Tag Archives: Oktoberfestbier

Autumn in a Glass: Märzen, Oktoberfest Beer, and Vienna Lager

As the leaves in the beer gardens begin to don their autumnal attire and the evenings hint of the harvest, my beer preferences turn to the kinds of beers whose colour reflects my surroundings. These gold, amber, and russet beers of autumn also have just enough added alcoholic warmth to stave off the evening chill –– the perfect transit point between the lighter beers of summer and the heftier beers of winter.img_0609

In Germany, autumn means amber Märzen and the deep gold Festbier served at Munich’s Oktoberfest. In North America, when it’s not a question of the ubiquitous love-it-or-loathe-it pumpkin beers, autumn beers conjure up images of pretzels, beer steins, lederhosen, bratwurst, beer tents, and oompah bands.

Back to the title for a moment: Aren’t Märzen and Oktoberfest beer the same thing? No. And yes. The difference between a Märzen and an Oktoberfest beer depends on where you are and when. Anyone familiar with the development of porter, stout, or IPA won’t be surprised to learn that Märzen and Oktoberfest beer, too, have undergone shifts not only in taste but in meaning over the decades.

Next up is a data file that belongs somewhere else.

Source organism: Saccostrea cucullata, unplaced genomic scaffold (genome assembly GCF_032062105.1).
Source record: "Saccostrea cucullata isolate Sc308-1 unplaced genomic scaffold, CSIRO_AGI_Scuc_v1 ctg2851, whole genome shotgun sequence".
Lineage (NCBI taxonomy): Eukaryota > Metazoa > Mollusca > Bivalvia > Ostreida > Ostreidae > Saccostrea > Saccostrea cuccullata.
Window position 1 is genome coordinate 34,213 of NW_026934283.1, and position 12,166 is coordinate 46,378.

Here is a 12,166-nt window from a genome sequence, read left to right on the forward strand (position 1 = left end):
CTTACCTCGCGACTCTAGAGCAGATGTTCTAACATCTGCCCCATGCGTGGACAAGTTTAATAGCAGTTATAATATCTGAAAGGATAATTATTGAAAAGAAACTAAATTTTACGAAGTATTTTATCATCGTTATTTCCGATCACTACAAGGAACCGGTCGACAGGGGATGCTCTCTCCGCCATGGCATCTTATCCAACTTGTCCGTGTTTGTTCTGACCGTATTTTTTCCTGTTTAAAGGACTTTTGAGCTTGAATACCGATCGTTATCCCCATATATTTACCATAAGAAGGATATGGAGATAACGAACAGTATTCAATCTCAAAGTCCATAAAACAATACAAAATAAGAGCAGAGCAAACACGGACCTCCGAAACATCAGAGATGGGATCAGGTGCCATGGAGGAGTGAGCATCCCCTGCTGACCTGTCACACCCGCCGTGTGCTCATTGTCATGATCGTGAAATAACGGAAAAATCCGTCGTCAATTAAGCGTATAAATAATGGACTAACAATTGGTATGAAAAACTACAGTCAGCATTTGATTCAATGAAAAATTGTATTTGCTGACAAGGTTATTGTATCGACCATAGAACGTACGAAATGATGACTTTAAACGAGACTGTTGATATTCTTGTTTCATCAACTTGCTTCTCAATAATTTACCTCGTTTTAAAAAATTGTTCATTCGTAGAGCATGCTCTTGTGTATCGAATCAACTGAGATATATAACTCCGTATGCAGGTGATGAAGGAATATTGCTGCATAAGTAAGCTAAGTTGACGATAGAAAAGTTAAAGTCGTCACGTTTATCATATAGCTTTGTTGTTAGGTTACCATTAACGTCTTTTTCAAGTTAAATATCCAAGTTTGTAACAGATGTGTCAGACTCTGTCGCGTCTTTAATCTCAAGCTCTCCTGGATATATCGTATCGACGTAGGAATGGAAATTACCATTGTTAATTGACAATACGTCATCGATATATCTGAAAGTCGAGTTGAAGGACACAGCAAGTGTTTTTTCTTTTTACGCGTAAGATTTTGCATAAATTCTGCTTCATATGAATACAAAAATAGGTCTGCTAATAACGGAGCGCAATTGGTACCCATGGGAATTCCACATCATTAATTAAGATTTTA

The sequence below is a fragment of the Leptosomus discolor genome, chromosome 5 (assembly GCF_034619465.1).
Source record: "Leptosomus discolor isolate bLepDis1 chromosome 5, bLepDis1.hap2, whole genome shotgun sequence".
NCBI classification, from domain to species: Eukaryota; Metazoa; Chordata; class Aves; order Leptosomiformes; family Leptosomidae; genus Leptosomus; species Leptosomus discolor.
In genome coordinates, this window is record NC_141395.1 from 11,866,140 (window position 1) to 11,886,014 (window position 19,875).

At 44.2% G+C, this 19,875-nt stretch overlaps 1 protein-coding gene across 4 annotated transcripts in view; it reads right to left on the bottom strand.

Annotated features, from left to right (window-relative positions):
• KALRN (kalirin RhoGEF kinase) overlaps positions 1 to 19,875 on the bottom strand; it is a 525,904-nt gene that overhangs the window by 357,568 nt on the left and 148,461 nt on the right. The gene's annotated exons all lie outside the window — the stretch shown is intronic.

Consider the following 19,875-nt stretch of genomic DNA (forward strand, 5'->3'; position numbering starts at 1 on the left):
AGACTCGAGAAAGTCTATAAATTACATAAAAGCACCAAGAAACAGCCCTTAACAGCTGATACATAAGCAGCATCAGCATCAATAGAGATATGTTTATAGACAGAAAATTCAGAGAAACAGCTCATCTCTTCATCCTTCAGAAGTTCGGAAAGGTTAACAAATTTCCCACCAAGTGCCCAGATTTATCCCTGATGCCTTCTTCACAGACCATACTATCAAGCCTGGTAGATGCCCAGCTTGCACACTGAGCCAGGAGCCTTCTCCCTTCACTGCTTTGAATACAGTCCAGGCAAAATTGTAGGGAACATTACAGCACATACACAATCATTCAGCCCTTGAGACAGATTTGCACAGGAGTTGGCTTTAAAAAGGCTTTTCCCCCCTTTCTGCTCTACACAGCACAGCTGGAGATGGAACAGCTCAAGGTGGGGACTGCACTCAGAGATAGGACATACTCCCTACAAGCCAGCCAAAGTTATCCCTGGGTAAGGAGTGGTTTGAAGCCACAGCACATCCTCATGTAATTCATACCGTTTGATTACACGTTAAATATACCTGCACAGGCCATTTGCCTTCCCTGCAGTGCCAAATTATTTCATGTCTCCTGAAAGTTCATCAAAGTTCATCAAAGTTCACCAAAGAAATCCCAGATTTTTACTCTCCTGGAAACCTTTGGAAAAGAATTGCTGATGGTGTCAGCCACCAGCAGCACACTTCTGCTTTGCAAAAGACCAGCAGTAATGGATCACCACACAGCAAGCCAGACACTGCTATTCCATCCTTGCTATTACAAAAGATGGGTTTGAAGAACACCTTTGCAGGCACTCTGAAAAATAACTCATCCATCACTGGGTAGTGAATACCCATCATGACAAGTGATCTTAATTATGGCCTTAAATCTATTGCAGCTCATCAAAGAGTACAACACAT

The beer served on Munich’s Theresienwiese was, at one point, Märzen –– specifically, a kind of Märzen brewed in 1872 by Gabriel Sedlmayr of Spaten for Oktoberfest. The beer that Sedlmayr developed had much in common with the wildly popular Vienna Lager first brewed by Sedlmayr’s friend and colleague, Anton Dreher, in 1841. Sedlmayr’s new Oktoberfest beer –– a few shades lighter in hue than the brown beer hitherto served at the festival and less weighty –– swept the festival like a tsunami and soon became synonymous with Oktoberfest. But only until 1953, when Augustiner developed an even lighter Festbier, which every brewery soon offered alongside the more traditional Märzen all the way down through the late 1980s. From the early 1990s, Oktoberfest beer served on Munich’s Theresienwiese during Oktoberfest came to mean one thing: the burnished golden, malty Festbier first brewed by Augustiner.img_0631